Due to the falling standards of the public sector, an increasing number of people opted to send their children to private schools that were growing in popularity all through the eighties and the nineties. Today they dominate the industry, primarily in the Urban areas, and seem to have evolved in to one of the most lucrative businesses in Pakistan. The success of private schools is based on several factors, chief among them the failing standards of the public sector. In addition, globalization and the rising demand for English medium schools also added to their popularity. So too did the introduction of western systems of education, which were expected to give students a leg-up in an increasingly globalized world.

It is worth noting however, that, while private schools do offer a lot, they can prove to be quite expensive for the average Pakistani. This is why most of them can be found in and around urban centers, as only a very small minority of people living in the rural areas can ever hope to send their children to a private school. School fees can also vary greatly in the private sector as well, and can rise depending on the provision of various luxuries, like air conditioners, swimming pools, world class sports facilities, international affiliations and locality etc. 

Parallel Education Systems

While the divides that exist between the Private and Public sectors adversely affect the education sector in the country, the presence of several different educational systems has also been a source for debate and strife within the country.

The local education system or the Matric/Fsc system is considered archaic and in desperate need of upgradation. The curriculum is outdated and at times, very basic, with not enough focus on critical thinking and problem solving. On the other hand, the British O/A level system is said to cultivate these traits far better and promotes a more logic based and practical learning style than the local system. The American system has also been introduced by some institutions in recent years, and instead of end of year exams, they instead determine final grades based on the Grade Point Average (GPA), which takes in to account a child’s performance in their class tests, work assignments, homework, extracurricular activities and class participation etc.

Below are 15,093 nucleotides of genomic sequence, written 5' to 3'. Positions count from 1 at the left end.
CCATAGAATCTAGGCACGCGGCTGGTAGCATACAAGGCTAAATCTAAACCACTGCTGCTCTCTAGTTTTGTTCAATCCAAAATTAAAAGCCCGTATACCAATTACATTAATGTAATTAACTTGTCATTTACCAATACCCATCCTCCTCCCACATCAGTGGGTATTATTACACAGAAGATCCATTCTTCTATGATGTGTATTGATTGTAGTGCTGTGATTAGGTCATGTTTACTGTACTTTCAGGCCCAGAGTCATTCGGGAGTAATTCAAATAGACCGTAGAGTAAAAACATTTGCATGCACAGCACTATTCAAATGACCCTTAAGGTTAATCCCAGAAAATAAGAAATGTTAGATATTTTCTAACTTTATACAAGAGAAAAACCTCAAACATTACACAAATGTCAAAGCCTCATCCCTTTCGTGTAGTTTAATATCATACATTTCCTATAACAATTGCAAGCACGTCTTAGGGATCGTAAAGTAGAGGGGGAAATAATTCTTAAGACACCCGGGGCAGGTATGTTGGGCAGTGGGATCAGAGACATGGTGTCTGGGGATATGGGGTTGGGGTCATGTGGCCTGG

One of the major differences between the various education systems is their preference for Urdu or English. The major shift towards the private sector and international education systems was primarily driven by the need for curriculums based in English, rather than Urdu, as preferred in the local system of education. While a need for greater emphasis on English is understandable, in light of globalization, it has had an adverse effect on the development and progress of the Urdu language, as well as other local languages, particularly Punjabi. The added focus on English has pushed these languages in to the background, and not enough is being done to preserve them for future generations.

Religious Seminaries and Schools     

During the seventies, many Shia scholars from Iran travelled to Pakistan and set up religious ‘madrassas’ or seminaries around the country, in order to provide children with an education based on the teachings of Islam. Later, during the Soviet invasion of Afghanistan, other sects followed this example and set up their own schools, eventually leading to the creation of hundreds of Wahabi backed religious institutions that would go on to become centers for cultivating anti-west propaganda in the entire region.